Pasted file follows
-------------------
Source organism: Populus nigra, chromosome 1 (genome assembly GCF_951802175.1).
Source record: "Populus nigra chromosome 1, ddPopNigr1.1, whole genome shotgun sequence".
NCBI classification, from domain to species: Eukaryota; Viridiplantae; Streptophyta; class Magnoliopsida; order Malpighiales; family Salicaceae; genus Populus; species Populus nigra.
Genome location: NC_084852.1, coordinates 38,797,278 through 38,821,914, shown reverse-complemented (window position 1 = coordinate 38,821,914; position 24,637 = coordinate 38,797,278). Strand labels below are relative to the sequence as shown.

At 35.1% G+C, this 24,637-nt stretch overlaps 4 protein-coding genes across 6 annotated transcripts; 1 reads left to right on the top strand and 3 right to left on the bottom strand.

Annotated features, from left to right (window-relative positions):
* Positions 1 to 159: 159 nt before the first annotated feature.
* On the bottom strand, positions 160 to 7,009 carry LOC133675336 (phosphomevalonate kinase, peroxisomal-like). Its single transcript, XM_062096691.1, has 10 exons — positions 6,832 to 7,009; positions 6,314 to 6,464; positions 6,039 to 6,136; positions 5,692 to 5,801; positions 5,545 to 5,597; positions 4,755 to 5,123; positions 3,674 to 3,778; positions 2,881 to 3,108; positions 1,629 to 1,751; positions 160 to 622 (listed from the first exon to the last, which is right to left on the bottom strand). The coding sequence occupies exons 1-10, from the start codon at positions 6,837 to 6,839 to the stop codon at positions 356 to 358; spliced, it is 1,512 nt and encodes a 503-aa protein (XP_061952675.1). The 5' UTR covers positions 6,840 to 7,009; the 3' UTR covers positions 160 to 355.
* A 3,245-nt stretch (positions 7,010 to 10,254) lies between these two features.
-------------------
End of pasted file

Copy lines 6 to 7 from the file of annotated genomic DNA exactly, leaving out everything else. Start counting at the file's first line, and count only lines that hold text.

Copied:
Annotated features, from left to right (window-relative positions):
* Positions 1 to 159: 159 nt before the first annotated feature.